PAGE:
12:36 OKKEN: Yeah, well, okay. So I think that people can't be blamed for doing the snake thing because our logo is two snakes.

12:43 KENNEDY: I know. I think that that is absolutely true.

12:46 OKKEN: I think it should be maybe some cheese.

12:48 KENNEDY: Yeah, exactly. Or maybe a shield. I don't know, whatever. I don't mind having it be a snake. The snake is cool and there's the python snake. It's just funny that that's not actually the name.

12:57 OKKEN: No, a killer rabbit would be nice.

12:58 KENNEDY: Yes, a killer rabbit would be fantastic. If you just got an exception and that appeared as an emoji, that would be beautiful, yeah. Or maybe a failed test in PyTest, right? You could write a plugin that unleashes the killer rabbit and all that. Alright, we're going down a bit of a hole, so maybe get us out and talk, get us back to the databases.

13:17 OKKEN: Okay, so databases. Since in Python world, one of the things we like to do is use pandas because pandas makes dealing with data so much easier with dataframes and stuff. And also one of the things with databases that we can use is SQLAlchemy if it's a SQL-based database, and most of them are. So you can just take pandas and put it together with SQLAlchemy and put it together with your database and just slurp your entire data tables into pandas dataframes and then manipulate 'em there. So you're good to go, right?

13:50 KENNEDY: Right, unless you have, like, five gigs of data. Then you're good to swap and be very slow.

13:55 OKKEN: Yeah, or terabytes of data. That'd be bad.

13:56 KENNEDY: Yeah, very bad.

13:59 OKKEN: So all hope is not lost, because, I'm going to guess, Irina Truong wrote this article called "How to Use Pandas to Access Databases" and it's really great. One of the recommendations she uses is don't be afraid of the command line for SQL because you can play around with queries and look to see how big the shape of your data is to start with, which is a good thing. But then goes on to tips on how to put this together correctly, like, and I'm just going to read out the highlights, but there's examples of all these, so I think it's great to have a look. Don't grab a whole table. Limit to just the fields that you care about that you're going to actually use. Tables often have a lot of columns that you don't need, so don't grab everything. Limit the number of records. You can either use the limit field to say I only want to grab, like, a thousand elements or something. You can also combine that with just the number of fields. But also, you can also pick out, say, I know I'm going to already throw away all the rows that don't have a particular value in this one fied, so you can limit that in your query. One of the things you'll often run into with SQL databases, of course, is the need to use joins, and the quick recommendation there is let the database do that. Put it in your query. Don't do the join within pandas, because you can do it with pandas and SQLAlchemy together, but don't. It's going to be slower.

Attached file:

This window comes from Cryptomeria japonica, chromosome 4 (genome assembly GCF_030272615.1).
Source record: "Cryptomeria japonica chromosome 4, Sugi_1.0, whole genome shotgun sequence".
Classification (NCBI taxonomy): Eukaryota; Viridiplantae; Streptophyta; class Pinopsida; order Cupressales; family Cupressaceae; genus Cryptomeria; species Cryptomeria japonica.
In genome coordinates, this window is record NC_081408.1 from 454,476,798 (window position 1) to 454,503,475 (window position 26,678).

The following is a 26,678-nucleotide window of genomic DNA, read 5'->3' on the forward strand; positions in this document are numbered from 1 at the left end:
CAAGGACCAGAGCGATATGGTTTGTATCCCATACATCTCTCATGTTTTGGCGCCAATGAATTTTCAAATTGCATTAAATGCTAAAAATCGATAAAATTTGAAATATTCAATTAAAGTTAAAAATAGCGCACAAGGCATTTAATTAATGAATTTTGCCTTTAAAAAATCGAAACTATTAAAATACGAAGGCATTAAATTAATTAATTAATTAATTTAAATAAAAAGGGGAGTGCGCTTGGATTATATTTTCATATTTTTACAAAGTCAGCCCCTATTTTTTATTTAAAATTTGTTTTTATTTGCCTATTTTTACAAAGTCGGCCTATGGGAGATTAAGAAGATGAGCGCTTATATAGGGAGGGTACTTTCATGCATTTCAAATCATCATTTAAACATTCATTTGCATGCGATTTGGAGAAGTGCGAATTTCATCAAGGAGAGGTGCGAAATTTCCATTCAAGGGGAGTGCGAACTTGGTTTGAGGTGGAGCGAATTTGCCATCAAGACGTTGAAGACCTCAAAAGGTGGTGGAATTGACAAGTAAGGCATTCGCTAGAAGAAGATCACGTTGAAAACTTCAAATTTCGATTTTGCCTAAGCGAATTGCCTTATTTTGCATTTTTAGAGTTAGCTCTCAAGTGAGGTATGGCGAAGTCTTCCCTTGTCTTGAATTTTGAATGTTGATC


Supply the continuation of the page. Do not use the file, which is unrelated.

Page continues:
15:23 KENNEDY: Right, load it all in memory and have the datatable merge it. That seems probably not like the best way to do it.

15:29 OKKEN: Right.

15:30 KENNEDY: Databases are pretty good at joining stuff.

15:32 OKKEN: Yeah, and, I mean, if you find, of course, it didn't talk about this, but if you find you're doing that a lot, you can kind of restructure some of your queries within, I think you can build that in, make a join be faster? I don't know. I'm not a database person, so.

15:46 KENNEDY: You could put indexes. You could write a store procedure and call that. There's a couple options.

15:50 OKKEN: Okay, you ask Michael how to do it. Anyway, maybe not. So a lot of this is we're caring about memory, so how do you figure it out how much memory you're going to use? And I didn't know you could do this, but there's, she has a tip of using a query called memory_usage and then summing it. It says, I don't know what the field comes back, but you can do a query and grab the memory. But you do a small query, just 100 rows or something, and then take that, and then you can use that to estimate the total size when you're going to read out 1000 or 2000 or something. And then the last one I actually didn't quite follow, but I think I kind of followed. The tip is that the types get converted, integer types get converted to 64-bit types, I think, and you don't really need that for a lot of stuff, so there's a, I'm calling this out because it's definitely for the user, read this if you need it. But there's a little bit on using chunking and then combining that with specifying what pandas types to use so that you get smaller data footprints.